Sunday, June 17, 2012

Are Doctors Irrelevant?

My grandmother used to say, “Be careful of what you wish for.” She was right. We have come a long way down this current  path of guileless uncertainty. The charm of the “reap and find reward” seems to be over. Now is the time of reconciliation with the thinner concepts that run freely.

Are doctors irrelevant? Many will and do say yes! These voices are rising in decibels. The din is starting to reverberate through the halls of policymakers and even the laity is mind-numbed into echoing, “The King is dead.” They are ready to worship the new one, “Long live the King.”

Cartoon from the Economist

It seems that in caring for patients, the doctors are on the periphery looking in. Everyone else seems to have a better handle on how patients should be treated. Experts are proliferating and ripping the shroud from under which they have been opining. They are now openly writing editorials. “Ah,” they say, “the doctors are recalcitrant in their thinking.” Maybe we are. Maybe we, out of concern for our patients need to think through things to determine the best course for the diseased, the infirm and the unhealthy. “The doctors are greedy,” they clamor. Maybe we are but mostly about the best possible care that can be rendered. “The doctors are rich and fat,” the headlines grapple with our attention. Maybe we are rich, in knowledge and fat with understanding of it. But in finance most are barely able to keep their heads above water.  At most points in our career we have generously donated our time and monies towards someone’s care without demanding any returns. Here, at the threshold of transformational change to medicine, we look to discard the virtues that have brought recovery from illness, comfort from grief and solace from the inconsolable dissonance of disease, to the shimmering mirage of a vacuous future.

Graph from The Economist

The experts are now billowing through their mouths about how foreign countries like India have only 5 doctors for every 10,000 people, whereas there are 24 per 10,000 in the US. Somehow it has now been determined by The Economist that India has a wonderful concept of Healthcare delivery as compared with the United States. They go on to describe how an ophthalmologist has two patients on either side while he turns from one to the other to save time.  “The Aravind Eye Care System offers surgery to about 350,000 patients a year. Operating rooms have at least two beds, so surgeons can swivel from one patient to the next.” What about transmission of infectious disease? Are there pitfalls to this assembly-line like workshop of surgeries? Oh but that is not discussed. The intent is to marginalize the facts and propound the potential. The largest employer for this form of delivery by the name of Dr. Shetty who has thousands of bed hospitals across India has pushed a bill to reduce the medical education to 3 and ½ years in India. That he says will produce more general doctors to handle the mundane form of health care (as if there was any mundane form). “Dr Shetty’s goal is to offer as many surgeries as possible, without compromising on quality. To do that, he ensures that his surgeons do only the most complex procedures; an army of other workers do everything else. The result is surgeries that cost less than $2,000 each, about one-fifteenth as much as a similar procedure in America.” I wonder what "comprising quality" means to him. There are murmurs from the mimes in the US also, where three years of medical education seems to fit the budget. Are they right? IS the current four-year rigor too rigorous and expensive? What are we missing? I look back and think, was there any redundancy in my training? The answer is a resounding, No! The fundamentals of medicine are the most important ingredient in the doctor’s quiver. Absent that and the understanding of disease will falter. It is quite simple, if you don't know what makes it tick, how do you know what could make it stop ~ ticking that is.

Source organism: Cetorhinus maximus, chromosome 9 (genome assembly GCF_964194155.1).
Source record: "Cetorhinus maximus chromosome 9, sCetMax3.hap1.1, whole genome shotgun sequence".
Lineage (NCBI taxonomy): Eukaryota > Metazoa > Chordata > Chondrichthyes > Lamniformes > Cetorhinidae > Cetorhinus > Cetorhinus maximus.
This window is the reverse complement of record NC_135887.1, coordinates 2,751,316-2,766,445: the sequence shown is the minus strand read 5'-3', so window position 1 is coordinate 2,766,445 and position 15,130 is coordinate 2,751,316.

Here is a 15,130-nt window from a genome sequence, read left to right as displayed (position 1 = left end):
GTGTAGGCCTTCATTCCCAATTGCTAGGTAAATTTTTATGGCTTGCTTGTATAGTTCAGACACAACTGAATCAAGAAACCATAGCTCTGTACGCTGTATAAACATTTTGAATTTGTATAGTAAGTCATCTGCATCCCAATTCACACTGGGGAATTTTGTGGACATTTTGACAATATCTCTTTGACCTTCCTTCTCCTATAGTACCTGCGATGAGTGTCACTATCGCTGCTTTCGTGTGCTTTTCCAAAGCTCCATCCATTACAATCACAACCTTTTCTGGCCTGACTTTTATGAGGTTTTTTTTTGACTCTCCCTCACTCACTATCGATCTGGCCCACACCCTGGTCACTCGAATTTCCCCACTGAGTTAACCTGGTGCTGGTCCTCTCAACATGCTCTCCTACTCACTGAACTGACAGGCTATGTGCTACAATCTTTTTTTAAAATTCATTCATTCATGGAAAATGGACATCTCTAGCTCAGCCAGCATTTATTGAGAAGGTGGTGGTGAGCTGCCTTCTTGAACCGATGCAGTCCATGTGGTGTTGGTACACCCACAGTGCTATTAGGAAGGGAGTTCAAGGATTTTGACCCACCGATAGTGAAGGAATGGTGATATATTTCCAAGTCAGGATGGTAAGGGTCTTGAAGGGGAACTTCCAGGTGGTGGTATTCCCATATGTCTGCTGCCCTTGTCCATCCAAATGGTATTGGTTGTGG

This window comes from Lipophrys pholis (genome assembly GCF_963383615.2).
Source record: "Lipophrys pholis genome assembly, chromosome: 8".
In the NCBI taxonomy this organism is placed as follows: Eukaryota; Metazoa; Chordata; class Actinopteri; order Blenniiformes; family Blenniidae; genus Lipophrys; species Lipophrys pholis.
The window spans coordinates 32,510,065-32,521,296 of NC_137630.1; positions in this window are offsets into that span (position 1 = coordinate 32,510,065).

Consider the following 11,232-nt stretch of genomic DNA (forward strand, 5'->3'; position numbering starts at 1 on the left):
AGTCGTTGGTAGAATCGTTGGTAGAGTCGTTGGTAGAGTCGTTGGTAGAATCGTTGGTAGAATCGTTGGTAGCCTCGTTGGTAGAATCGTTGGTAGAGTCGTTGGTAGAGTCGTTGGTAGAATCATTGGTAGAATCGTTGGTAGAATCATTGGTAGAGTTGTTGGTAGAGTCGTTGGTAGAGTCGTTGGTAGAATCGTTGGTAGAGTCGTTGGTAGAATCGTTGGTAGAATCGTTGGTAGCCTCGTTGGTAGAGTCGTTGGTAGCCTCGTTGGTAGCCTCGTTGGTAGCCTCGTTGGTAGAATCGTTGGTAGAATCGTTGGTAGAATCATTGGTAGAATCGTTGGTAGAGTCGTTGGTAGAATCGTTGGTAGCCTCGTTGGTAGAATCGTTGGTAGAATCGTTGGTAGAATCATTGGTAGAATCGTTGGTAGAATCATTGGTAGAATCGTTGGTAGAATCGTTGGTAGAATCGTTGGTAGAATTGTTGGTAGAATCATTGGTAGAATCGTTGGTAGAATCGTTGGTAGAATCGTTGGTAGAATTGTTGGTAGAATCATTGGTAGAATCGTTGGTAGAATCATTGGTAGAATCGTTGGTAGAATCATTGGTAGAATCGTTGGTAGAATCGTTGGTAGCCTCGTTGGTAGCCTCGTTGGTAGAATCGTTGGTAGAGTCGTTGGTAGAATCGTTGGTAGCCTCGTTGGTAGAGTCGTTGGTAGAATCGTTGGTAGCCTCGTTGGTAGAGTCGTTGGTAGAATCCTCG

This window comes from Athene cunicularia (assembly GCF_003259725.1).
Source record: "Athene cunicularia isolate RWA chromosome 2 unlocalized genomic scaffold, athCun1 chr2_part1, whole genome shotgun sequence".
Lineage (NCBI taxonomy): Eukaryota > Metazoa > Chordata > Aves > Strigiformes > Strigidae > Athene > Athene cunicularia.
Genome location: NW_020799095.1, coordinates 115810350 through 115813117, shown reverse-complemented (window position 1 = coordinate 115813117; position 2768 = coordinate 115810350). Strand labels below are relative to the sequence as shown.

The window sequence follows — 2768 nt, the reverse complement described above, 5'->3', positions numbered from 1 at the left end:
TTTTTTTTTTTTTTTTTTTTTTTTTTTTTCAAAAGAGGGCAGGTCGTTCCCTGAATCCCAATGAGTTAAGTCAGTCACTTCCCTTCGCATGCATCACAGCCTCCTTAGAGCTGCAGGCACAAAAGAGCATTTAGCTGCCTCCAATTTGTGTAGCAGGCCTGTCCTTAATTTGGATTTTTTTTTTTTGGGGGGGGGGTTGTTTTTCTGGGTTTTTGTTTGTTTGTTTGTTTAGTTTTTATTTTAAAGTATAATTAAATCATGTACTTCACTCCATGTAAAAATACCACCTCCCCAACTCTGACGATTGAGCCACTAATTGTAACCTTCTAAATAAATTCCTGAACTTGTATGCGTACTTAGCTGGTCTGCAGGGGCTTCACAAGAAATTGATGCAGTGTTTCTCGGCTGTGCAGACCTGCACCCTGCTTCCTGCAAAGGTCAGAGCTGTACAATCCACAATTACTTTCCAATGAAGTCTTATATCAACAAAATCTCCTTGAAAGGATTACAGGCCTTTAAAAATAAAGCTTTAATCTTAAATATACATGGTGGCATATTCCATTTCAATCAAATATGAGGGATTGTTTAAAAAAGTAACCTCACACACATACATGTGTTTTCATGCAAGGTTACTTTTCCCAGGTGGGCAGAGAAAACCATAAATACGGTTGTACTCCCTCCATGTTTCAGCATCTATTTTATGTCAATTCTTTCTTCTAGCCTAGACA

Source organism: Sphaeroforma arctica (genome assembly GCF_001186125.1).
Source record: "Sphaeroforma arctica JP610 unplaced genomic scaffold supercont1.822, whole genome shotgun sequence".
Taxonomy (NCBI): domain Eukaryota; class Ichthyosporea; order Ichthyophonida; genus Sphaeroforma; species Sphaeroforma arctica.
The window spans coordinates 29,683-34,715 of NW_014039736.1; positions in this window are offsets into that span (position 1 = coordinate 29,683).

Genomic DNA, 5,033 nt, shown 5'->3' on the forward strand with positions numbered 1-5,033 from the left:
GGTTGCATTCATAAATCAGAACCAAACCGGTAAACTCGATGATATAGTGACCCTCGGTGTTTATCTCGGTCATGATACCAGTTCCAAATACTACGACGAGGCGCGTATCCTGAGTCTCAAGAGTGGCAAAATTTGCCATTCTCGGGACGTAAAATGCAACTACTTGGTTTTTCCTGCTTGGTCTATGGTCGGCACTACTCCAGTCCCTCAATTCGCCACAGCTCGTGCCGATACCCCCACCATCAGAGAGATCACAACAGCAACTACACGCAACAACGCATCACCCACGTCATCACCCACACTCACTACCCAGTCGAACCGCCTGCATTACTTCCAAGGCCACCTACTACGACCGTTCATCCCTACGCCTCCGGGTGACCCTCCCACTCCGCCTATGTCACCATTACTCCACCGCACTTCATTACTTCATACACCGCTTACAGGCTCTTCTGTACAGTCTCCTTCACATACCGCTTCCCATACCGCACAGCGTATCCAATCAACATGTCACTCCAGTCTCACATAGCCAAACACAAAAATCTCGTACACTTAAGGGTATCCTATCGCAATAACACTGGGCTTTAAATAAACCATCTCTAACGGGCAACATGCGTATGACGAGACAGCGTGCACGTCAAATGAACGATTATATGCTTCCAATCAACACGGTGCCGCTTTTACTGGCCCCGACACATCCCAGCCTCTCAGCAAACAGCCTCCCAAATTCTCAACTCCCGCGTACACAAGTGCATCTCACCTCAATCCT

The experts claim that the health service provided by the nurses was non-inferior to that of a doctor. Really?  It boggles my mind as to the difference in education and comprehension of the disease complex in a patient with multiple co-morbidities. Will the nurses have it? Will the physician assistants bear the brunt of understanding a cardiac patient with emphysema and poor renal function going into right-heart failure as the atria fibrillate? Will the nurse practitioner differentiate in a cancer patient, between the potential side effects of the monoclonal antibody therapy, hypertension and an impending stroke? Unfortunately the many nuances in medicine, garnered over years of experiential knowledge, are being laid at the altar of expediency and fiscal prudence.

The television and online presence gives us a preview of the "doctors." Anyone wearing a white coat with a stethoscope around their neck; diagnosing plumbing problem, roach infestation, swimming pool service and the best one yet, the "doctor of democracy." So put a white coat and sport a stethoscope and the knowledge of medicine they seem to imply will magically appear through osmosis.

“Be careful for what you wish for.”

In all of this "transformation and disruption" of medical care, there is good that never gets registers on the meter: newer training concepts are on the threshold of enhancing the experience of the medical students in the US and this, potentially, may help make the medical students more adept in handling patient care. At the North Shore Long Island Medical College the training of the new up and coming doctors is being done in the real world scenarios: (Video Link Below)


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